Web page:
Former Modelez chief marketing officer Dana Anderson raised some eyebrows last year, when she departed the packaged goods giant (known for brands ranging from Ritz to Oreos) to take on a role with MediaLink – the advertising consulting firm that works with both clients and ad agencies.
But with the ad industry is total flux, as brands have to deal with a changing ad agency model and a messy digital ad ecosystem, Anderson has a big opportunity to help marketers navigate this world as Medialink’s “chief transformation officer.”
Business Insider caught up with Anderson to talk more about what she dubs the “kitchen table” model, and why more brands should consider following suit. To read more, click here.
In other news:
Netflix blew past its subscriber growth targets in its first-quarter earnings report Monday, and its stock rose by more than 6% in after-hours trading. The streaming giant added a total of 7.41 million subscribers in the US and internationally – its biggest total for Q1.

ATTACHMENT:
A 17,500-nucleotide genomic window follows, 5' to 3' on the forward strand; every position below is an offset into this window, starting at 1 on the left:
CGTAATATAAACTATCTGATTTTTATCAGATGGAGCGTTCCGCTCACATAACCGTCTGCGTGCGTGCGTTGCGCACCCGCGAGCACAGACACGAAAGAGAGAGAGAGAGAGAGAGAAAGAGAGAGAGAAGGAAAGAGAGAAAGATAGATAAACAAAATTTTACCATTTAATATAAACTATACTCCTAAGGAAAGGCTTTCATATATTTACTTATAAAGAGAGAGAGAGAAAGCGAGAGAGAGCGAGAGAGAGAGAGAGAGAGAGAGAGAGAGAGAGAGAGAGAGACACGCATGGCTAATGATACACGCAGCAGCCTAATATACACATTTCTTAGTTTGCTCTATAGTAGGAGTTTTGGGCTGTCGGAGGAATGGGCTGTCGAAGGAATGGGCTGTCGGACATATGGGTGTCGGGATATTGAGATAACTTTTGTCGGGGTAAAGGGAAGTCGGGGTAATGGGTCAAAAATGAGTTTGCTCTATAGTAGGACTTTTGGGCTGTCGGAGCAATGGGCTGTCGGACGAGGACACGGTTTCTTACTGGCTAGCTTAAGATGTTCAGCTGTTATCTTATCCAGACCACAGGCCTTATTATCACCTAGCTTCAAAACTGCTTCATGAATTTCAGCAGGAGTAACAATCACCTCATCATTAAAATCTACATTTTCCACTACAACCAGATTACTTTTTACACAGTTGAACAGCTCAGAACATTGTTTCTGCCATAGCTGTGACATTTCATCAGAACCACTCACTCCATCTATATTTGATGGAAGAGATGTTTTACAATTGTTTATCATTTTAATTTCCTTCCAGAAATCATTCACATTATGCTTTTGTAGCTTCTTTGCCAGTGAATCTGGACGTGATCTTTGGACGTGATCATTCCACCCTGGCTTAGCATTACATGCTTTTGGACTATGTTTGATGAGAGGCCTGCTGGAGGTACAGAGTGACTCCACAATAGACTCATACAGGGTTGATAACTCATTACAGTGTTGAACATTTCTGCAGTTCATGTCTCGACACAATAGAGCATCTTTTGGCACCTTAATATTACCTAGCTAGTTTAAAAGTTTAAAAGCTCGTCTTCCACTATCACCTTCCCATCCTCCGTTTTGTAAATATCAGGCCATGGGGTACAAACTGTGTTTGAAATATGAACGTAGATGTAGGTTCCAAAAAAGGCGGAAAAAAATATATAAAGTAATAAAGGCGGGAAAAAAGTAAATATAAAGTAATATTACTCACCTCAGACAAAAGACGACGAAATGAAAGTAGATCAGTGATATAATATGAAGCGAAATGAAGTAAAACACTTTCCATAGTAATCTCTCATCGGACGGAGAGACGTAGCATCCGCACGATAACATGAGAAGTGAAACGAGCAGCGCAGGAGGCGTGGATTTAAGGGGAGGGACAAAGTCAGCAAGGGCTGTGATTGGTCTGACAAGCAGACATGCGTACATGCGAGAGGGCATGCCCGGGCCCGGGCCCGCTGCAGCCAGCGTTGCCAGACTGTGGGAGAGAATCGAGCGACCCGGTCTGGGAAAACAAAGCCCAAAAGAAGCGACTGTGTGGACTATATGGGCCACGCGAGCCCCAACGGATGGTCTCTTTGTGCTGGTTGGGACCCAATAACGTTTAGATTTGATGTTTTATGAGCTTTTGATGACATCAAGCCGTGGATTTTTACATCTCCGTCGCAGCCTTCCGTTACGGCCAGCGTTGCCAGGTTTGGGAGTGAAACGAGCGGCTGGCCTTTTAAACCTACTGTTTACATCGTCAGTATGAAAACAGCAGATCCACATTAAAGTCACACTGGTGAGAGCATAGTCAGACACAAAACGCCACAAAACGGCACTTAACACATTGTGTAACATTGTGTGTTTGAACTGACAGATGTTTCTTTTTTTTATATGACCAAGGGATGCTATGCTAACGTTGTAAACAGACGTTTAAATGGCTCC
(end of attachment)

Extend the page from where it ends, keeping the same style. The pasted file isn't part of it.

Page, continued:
Netflix doesn’t have to worry about the cloud threatening companies like Facebook and Google says CEO Reed Hastings. Hastings thinks his company will be unaffected by a regulatory crackdown.
Facebook has explained exactly how it tracks web users – even those who aren’t signed up to its service – through like and share buttons embedded on pages. Non-Facebook users can’t opt out of that tracking.
Speaking of Facebook, trust in the company has spectacularly nosedived after its enormous data breach. A study conducted by the think-tank Ponemon Institute found just 27% of the 3,000 people surveyed thought Facebook would protect their privacy, compared with 79% in 2017.
Apple is reportedly readying a monthly subscription service for news. The Apple News subscription could look a lot like Apple’s streaming music service, Apple Music.
‘Our business model has been completely jeopardized’ – these publishers say Facebook has nearly destroyed their livelihoods. Last week, the digital media startup Maven gathered hundreds of independent publishers to pitch them on a new platform designed to help them better compete with Facebook.
And ICYMI, the chance of WPP being broken up has ‘dramatically increased.’ Read how Goldman, UBS and other major analysts are reacting to Sir Martin Sorrell leaving.